Belfast Telegraph

Northern Ireland housing market among UK's best performing regions amid ongoing Brexit uncertainty

Challenges: Samuel Dickey
Challenges: Samuel Dickey
Ryan McAleer

By Ryan McAleer

While there is on-going concern about Brexit uncertainty, the Northern Ireland housing market continues to be one of the best performing in the UK, according to a new report.

The Residential Market Survey from the Royal Institution of Chartered Surveyors (RICS) and Ulster Bank for March is the monthly litmus test taken from Northern Ireland property surveyors.

It found that most are detecting increasing signs of the impact of Brexit on the housing market here.

However the 12-month forecast among surveyors remains positive, albeit adopting a more conservative outlook.

Most anticipate an increase in first time buyer activity.

With the first official 2019 Government housing figures unavailable until the middle of May, the survey is considered an early warning system for trends in the housing market.

Northern Ireland appears to be performing strongly in comparison to the rest of the UK, but the survey reflects a recent dip in surveyor confidence.

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RICS suggests the housing market here is showing increasing signs of the impact of ongoing political uncertainty.

Respondents continued to perceive a rise in residential property prices in the last month, but the pace at which prices are rising has eased back.

The results point to a slight slump in current activity, as new buyer enquiries and new instructions both took a downturn in March.

On the back of the findings, RICS has said that It now expects the rate of home sales in the coming three months to drop.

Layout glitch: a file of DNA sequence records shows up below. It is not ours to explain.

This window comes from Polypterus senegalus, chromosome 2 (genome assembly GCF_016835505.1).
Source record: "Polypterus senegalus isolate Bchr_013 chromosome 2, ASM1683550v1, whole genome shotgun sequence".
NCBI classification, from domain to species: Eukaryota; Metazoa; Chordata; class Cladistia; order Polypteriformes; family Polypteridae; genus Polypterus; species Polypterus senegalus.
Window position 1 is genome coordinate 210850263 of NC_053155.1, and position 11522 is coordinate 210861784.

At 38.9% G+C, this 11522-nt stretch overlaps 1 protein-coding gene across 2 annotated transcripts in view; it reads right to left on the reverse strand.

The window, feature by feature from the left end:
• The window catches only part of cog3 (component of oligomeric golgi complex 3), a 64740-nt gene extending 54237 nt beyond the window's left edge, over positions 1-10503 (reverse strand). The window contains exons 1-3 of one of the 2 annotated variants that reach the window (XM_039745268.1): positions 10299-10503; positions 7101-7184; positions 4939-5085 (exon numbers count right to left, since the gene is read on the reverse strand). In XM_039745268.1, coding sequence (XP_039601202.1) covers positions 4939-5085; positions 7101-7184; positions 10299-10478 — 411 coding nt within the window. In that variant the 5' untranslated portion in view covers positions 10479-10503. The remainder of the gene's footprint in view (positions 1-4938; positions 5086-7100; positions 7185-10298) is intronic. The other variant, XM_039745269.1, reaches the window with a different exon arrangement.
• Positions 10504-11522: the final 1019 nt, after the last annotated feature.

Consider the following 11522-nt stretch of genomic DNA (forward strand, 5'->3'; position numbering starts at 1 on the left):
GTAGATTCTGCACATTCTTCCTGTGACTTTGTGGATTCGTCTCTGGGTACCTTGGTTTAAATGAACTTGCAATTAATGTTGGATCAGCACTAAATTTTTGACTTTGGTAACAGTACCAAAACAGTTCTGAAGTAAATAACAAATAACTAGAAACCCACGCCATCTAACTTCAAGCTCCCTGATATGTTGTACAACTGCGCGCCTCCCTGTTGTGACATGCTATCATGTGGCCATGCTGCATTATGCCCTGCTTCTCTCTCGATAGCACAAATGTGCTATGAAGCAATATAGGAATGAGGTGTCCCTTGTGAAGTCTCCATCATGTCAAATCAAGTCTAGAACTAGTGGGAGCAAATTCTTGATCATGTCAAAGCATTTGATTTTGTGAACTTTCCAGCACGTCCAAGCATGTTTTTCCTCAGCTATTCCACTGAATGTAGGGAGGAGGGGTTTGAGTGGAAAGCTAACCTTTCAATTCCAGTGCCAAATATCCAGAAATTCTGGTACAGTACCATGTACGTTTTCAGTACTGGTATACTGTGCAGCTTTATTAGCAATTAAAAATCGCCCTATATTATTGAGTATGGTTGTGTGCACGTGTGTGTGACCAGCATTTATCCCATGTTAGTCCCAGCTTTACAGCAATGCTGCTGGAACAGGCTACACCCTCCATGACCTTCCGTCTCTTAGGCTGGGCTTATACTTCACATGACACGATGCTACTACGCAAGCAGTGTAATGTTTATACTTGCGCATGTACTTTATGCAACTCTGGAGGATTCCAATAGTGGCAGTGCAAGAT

“Commentary from survey respondents noted a perceived ‘wait and see’ approach amongst both prospective buyers and sellers, as we remain without a definitive Brexit outcome,” concluded the report.

The latest official housing data for Northern Ireland, released in February, put the average house price here at £136,669 at the end of 2018, 5.5% higher than the same period in 2017.

Belfast saw the biggest spike in prices, increasing by 7.7% over the year to leave the average home valued at £131,324. At 160,834, Lisburn and Castlereagh remains the most expensive place on average to buy a home, followed by Ards and North Down (£153,417) and Newry, Mourne and Down (£141,824).

Mid and East Antrim was the only one of Northern Ireland’s 11 districts to record a dip in house prices during the final three months of 2018. It fell 2.2% over the quarter, and recorded the slowest annual increase (1.6%).

Despite the impact of the ongoing political ambiguity, RICS said surveyors remain optimistic for the longer-term future of the NI housing market, with many under the belief that prices will rise within the next 12 months and sales will regain growth.

The Northern Ireland spokesperson for the RICS, Samuel Dickey, said: “While the results do paint a challenging picture for the NI residential market, comments from surveyors are pointing towards an incoming increase in first-time buyer properties.

“This group in particular may welcome the easing rise in house prices and contribute to the positive longer-term outlook. Overall, the market remains relatively strong despite the headwinds and uncertainty of Brexit.”

Ulster Bank’s head of personal banking, Terry Robb, said: “Some people are perhaps taking a wait and see approach before deciding upon a move or purchase, but sales in the new build market in particular are currently quite strong and this is reflected in a steady demand for mortgages.

“With an increasingly supply of new build properties reported to be coming onto the market, this also bodes well for first time buyer activity in the months ahead.”

Belfast Telegraph